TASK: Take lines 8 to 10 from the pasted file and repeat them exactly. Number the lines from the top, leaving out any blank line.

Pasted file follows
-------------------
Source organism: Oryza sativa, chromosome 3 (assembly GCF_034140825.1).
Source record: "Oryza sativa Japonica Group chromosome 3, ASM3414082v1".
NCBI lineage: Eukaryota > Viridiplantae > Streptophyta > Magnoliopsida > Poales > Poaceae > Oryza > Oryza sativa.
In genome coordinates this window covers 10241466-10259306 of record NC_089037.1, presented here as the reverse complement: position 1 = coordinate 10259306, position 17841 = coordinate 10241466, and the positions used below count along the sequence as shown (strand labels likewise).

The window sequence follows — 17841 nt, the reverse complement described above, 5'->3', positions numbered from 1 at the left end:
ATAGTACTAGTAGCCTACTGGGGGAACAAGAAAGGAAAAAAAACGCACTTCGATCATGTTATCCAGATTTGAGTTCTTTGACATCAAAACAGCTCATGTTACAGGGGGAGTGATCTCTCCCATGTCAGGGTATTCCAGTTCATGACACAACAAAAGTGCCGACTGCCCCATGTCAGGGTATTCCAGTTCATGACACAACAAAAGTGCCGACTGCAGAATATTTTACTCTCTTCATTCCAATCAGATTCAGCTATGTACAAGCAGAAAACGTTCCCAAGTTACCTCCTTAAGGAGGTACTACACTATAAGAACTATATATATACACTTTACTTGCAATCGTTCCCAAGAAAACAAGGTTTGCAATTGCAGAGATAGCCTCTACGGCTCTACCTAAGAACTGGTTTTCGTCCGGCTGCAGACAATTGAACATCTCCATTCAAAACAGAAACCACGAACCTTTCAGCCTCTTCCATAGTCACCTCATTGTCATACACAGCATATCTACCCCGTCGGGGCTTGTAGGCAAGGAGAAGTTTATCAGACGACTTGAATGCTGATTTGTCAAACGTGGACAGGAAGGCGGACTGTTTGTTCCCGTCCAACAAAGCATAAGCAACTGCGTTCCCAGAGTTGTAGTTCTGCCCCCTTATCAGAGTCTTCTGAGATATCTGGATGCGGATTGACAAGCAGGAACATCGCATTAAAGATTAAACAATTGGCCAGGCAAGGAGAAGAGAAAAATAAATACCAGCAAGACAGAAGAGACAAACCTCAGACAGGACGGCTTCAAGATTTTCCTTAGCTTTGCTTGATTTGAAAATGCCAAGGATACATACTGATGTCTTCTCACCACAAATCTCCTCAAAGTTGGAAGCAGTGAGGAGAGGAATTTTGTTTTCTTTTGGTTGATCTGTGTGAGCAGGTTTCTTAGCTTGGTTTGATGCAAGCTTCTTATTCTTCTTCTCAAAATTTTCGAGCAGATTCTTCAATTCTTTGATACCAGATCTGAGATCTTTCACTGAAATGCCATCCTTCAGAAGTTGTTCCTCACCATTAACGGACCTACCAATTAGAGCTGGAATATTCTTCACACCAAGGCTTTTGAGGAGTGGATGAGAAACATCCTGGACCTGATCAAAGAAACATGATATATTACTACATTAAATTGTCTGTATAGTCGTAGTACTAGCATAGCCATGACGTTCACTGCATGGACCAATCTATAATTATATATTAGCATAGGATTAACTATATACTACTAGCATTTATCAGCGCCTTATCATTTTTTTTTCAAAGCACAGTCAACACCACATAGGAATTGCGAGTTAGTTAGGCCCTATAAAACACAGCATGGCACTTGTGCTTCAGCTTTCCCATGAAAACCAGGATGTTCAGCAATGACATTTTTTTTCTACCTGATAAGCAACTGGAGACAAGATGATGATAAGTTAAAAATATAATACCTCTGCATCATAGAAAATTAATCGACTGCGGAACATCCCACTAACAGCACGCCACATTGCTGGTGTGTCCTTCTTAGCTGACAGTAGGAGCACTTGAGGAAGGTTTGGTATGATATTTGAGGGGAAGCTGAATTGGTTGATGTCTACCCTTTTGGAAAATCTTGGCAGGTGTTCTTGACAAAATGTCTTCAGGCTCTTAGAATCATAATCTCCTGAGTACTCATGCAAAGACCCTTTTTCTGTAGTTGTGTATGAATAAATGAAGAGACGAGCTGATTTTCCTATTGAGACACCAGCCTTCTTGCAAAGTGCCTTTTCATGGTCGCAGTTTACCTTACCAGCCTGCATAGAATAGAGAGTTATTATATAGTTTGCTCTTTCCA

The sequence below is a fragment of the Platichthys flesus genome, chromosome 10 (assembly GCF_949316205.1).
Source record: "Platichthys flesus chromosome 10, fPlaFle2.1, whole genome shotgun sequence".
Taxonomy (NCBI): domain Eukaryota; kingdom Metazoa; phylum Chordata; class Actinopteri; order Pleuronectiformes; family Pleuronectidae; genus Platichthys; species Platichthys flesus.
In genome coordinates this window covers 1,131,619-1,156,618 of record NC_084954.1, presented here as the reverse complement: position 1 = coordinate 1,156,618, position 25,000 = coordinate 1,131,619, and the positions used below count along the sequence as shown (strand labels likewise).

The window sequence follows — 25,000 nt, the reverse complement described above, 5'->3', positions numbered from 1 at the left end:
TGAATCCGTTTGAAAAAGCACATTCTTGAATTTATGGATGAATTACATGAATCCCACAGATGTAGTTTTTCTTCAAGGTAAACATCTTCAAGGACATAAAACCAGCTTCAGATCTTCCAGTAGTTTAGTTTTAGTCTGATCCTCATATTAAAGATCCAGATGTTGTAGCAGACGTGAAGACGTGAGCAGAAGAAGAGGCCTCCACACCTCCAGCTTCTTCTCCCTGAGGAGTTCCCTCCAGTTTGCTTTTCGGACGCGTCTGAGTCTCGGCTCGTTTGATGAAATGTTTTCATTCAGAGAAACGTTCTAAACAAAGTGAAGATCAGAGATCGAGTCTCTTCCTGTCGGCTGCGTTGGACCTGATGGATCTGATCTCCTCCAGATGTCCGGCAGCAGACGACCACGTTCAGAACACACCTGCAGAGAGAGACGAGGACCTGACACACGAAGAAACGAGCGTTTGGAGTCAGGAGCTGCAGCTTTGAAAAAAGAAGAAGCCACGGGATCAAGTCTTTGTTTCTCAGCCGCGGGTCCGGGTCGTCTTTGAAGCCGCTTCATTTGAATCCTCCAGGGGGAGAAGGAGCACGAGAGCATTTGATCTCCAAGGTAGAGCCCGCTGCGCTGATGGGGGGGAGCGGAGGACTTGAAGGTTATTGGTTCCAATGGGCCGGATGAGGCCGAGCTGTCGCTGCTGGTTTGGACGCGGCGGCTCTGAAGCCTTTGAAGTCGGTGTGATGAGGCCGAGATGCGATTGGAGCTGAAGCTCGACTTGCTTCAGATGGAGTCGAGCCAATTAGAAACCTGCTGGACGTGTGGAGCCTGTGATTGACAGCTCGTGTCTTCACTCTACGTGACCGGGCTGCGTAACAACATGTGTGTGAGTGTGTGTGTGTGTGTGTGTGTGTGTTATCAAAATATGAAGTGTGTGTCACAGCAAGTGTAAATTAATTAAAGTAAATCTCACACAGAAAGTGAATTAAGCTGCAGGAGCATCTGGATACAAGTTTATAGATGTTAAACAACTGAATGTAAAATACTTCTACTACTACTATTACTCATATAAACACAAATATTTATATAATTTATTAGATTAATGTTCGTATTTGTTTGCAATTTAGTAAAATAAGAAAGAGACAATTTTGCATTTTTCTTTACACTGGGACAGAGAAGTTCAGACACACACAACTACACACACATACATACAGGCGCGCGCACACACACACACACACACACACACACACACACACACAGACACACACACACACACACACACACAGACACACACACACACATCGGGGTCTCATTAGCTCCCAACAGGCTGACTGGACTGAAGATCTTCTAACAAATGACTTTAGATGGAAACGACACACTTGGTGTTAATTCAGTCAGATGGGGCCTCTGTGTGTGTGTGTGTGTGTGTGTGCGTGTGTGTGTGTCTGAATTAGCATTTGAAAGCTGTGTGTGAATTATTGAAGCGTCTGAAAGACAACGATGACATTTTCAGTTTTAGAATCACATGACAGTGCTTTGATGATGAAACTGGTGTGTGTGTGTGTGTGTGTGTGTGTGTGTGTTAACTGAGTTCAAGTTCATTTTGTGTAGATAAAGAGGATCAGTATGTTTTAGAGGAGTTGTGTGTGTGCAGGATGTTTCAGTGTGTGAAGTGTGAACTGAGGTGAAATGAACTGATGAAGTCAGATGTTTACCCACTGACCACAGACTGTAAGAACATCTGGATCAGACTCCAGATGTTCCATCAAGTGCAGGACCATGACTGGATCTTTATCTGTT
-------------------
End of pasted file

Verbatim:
Source record: "Platichthys flesus chromosome 10, fPlaFle2.1, whole genome shotgun sequence".
Taxonomy (NCBI): domain Eukaryota; kingdom Metazoa; phylum Chordata; class Actinopteri; order Pleuronectiformes; family Pleuronectidae; genus Platichthys; species Platichthys flesus.
In genome coordinates this window covers 1,131,619-1,156,618 of record NC_084954.1, presented here as the reverse complement: position 1 = coordinate 1,156,618, position 25,000 = coordinate 1,131,619, and the positions used below count along the sequence as shown (strand labels likewise).